Endgames can be highly tactical

Off course there are general principles that apply to endgames. But mere intuition brings you most of the time nowhere. You have to calculate very careful.

See this, seemingly simple rook endgame. If it was black to move, he would have a very easy draw. See for example this variation…

But it is white to move. That makes all the difference in the world. But how? That’s maybe not so easy to spot. Do you see how white can win? Solution…

Here is another one!

Some moments after I finished this post, I surfed to chess.com. Chess.com shows every day a new puzzle. Sometimes these puzzles are quite hard to solve. This one is also a bit tricky. See the second diagram.

It is white to play and win. The first move is obvious. But then it gets a bit tricky. Do you see how to solve this one? Solution… 

Goes without saying that not all rook endings end in a draw!

Endgame: two pawns versus a rook

eindspel_300Should lower rated chess players bother about endgames? Jeremy Silman is very clear about this subject in his excellent book ‘Silman’s Complete Endgame Course’. Players in the elo range of 1000 till 1200 only need a very basic knowledge of endgames. Simply because they usually don’t reach an endgame. 

This statement is supported by some statistics. The average game duration on for instance chess.com is about 25 moves. Probably most games end in some sort of tactical disaster. But as a player’s strength grows, chances are he will end more often in endgame situations. For stronger players it makes a lot of sense to study at least the most common types of endgames. But what are the most common endgame types?Read More »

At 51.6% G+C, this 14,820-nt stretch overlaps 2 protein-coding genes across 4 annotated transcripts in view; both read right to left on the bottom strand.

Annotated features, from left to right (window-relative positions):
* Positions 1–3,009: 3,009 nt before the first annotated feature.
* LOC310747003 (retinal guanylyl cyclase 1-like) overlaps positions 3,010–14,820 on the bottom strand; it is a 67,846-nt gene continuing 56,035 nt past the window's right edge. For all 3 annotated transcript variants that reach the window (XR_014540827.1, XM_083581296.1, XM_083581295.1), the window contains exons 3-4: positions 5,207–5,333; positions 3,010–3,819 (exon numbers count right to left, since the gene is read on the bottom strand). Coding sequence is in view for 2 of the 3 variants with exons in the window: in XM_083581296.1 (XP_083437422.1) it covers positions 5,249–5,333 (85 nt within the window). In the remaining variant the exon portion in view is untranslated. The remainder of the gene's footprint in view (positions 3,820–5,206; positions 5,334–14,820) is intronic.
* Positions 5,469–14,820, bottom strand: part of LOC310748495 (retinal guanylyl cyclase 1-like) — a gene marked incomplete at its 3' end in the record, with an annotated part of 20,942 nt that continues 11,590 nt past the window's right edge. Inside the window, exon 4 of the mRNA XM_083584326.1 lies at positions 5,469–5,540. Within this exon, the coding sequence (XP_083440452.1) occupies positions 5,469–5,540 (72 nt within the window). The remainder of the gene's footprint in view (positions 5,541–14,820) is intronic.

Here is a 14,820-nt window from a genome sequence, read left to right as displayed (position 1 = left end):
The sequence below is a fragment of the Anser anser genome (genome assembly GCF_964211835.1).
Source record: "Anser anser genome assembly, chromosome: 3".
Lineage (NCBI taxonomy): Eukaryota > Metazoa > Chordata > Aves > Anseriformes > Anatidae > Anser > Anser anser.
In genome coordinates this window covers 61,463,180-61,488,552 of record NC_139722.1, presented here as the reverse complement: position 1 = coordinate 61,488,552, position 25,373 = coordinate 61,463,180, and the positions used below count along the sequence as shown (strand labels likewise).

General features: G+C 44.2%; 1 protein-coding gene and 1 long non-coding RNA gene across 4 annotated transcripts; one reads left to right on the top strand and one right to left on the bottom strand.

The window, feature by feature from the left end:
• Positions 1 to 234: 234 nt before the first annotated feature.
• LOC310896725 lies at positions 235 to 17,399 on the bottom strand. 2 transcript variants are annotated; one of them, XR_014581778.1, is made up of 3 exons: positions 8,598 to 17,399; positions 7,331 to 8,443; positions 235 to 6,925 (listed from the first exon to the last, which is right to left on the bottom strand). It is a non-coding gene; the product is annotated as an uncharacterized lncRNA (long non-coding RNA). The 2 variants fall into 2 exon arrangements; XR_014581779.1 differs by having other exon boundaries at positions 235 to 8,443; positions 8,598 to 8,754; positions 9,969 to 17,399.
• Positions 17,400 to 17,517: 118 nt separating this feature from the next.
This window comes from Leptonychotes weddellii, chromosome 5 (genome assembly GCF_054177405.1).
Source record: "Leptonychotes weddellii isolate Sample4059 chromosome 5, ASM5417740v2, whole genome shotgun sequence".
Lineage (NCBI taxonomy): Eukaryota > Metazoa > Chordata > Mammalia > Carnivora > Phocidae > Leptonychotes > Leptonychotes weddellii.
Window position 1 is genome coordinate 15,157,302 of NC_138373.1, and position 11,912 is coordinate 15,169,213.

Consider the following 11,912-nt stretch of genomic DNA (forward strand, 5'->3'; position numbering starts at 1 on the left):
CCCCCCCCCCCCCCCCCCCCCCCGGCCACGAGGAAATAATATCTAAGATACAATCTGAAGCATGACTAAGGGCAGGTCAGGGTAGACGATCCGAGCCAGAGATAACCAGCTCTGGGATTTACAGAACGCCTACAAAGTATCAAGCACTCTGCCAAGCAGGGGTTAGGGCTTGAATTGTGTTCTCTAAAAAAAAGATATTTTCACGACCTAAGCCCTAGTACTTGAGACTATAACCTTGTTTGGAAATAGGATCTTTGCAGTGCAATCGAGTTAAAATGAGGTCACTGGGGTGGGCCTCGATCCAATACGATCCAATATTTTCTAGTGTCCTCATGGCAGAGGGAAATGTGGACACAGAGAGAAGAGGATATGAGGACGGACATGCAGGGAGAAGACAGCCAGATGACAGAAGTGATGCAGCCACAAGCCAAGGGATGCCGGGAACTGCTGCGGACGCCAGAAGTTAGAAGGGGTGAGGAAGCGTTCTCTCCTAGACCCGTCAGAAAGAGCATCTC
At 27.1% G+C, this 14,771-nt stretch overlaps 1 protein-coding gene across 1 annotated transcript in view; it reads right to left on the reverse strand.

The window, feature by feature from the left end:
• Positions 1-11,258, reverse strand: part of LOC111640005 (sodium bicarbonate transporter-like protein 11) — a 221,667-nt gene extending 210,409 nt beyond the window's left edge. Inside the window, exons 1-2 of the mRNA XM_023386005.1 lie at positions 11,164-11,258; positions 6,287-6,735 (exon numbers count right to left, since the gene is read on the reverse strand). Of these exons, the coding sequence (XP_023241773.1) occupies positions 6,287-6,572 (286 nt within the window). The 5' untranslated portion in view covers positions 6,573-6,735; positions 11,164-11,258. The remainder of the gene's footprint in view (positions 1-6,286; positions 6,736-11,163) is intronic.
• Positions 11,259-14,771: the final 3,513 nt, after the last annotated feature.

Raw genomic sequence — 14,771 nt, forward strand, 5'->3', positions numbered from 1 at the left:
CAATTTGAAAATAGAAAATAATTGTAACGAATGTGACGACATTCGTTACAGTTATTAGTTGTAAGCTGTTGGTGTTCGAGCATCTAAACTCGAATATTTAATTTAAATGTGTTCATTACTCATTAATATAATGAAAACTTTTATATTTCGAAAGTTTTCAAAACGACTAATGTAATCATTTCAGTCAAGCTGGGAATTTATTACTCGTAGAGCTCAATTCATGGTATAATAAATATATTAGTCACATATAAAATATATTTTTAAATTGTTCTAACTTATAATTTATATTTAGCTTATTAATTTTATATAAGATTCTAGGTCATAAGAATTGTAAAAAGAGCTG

Another instructive endgame

We can learn a lot from endgame studies. Studies show a concept in it’s purest form.

The idea is that all the pieces on the board have a certain function. There is no unnecessary clutter which disturbs the concept.

What I like about endgame studies is that the positions might have arisen from real games in contrast to some compositions where you have to mate in a couple of moves. These compositions often look a bit artificial and couldn’t have evolved from a real game. Therefore I am not very fond of them. Of course this is a matter of taste.

I do like positions that pose a tricky ‘clean problem’. See the diagram. It is white to move. Can he win? If so, how?

See solution…

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